Ministers will expand a fast-track scheme to allow up to 5,000 people to be trained as HGV drivers to alleviate the supply chain crisis.
Education Secretary Nadhim Zahawi said on Sunday that 2,000 additional places would be opened up through “skills bootcamps” to boost the number of lorry drivers.
But the free courses lasting up to 16 weeks will not start until next month, meaning they will do nothing to alleviate concerns about shortages this Christmas.
Labour said the new drivers trained under the scheme would be a “drop in the ocean” compared to what is required.
About one in six adults in Britain have been unable to buy essential food items in the last fortnight, according to the Office for National Statistics (ONS).
The figure was nearly as high as a quarter for non-essential food items, with a lack of lorry drivers partly to blame for shortages after Brexit cut off a supply of labour from the EU.
With the courses backed by £17 million, the Government pledged that trainees who pass will be guaranteed a job interview with a local employer.
But the first fully-trained HGV drivers will not be “road ready” until February, Downing Street acknowledged.
Places will be offered to drivers who want to return to the profession or upgrade their licence to transport dangerous goods such as fuel, as well as to newcomers.
Army tanker drivers have also been deployed to help fill petrol stations hit by fuel shortages.
With ministers announcing last month that 3,000 people would be able to train to become HGV drivers under the scheme, the latest announcement brings the total to 5,000.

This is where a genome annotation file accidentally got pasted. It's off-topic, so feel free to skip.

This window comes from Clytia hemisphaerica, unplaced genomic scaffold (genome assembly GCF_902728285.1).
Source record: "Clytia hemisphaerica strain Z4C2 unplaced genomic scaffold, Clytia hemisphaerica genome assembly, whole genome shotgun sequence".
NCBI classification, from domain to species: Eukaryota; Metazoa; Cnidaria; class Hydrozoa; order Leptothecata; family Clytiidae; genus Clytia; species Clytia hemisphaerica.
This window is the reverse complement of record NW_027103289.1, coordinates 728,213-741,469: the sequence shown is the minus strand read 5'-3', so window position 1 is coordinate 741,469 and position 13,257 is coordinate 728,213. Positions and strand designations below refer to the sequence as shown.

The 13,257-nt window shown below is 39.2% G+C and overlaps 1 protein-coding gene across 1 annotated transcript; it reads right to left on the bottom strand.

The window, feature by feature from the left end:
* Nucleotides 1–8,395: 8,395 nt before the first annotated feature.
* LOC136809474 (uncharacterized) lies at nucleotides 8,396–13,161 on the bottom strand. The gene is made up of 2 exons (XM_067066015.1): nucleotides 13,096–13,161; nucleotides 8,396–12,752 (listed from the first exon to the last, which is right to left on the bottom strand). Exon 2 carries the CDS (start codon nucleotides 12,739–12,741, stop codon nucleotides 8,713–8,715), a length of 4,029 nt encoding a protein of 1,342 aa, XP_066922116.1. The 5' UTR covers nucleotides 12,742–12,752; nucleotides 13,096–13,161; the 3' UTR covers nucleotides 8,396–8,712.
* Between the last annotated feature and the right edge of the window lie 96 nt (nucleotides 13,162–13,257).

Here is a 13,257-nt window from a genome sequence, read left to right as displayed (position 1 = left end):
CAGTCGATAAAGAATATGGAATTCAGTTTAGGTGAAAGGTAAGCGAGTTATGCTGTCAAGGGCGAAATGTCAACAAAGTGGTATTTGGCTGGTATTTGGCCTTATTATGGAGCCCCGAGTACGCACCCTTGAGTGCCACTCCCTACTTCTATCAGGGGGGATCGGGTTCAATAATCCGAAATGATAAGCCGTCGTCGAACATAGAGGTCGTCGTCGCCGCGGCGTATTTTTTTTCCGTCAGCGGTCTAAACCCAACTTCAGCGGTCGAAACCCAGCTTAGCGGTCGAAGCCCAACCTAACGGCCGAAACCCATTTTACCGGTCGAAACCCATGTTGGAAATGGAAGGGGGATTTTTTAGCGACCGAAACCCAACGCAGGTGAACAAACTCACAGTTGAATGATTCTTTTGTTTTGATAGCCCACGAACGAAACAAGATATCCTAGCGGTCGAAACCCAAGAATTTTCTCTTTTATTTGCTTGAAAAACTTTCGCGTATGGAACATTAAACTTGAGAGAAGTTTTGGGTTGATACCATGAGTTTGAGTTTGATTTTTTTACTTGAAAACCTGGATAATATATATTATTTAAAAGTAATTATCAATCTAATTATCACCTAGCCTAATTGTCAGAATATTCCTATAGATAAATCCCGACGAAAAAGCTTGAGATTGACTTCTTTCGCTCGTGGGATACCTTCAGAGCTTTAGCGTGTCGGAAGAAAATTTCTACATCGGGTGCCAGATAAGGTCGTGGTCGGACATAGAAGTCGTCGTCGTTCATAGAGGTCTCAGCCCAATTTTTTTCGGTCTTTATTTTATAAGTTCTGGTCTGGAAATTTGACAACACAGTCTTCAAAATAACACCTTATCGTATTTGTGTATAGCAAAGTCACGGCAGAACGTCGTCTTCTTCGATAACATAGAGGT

Mr Zahawi said: “To help more people into the industry, we’re expanding our skills bootcamps offer to support 5,000 people to gain the skills they need to be road ready, and to help those with previous experience refresh their skills so they can get back on the road.”
A further 1,000 people are expected to be trained through local schemes funded by the Government’s education budget.
Shadow transport secretary Jim McMahon said: “This is a drop in the ocean and it’s clear the Government is either unwilling or unable to grasp the scale of the challenge facing Christmas.
“The industry has warned that for Christmas food deliveries alone, an extra 15,000 drivers will be needed – not to mention the colossal gap ministers have already failed to plan for or properly address.
“If the Prime minister does not treat this crisis with the seriousness that is required and show real ambition in tackling it, working people will continue to pay the price with rising costs, rocketing energy bills and bare shelves this winter.”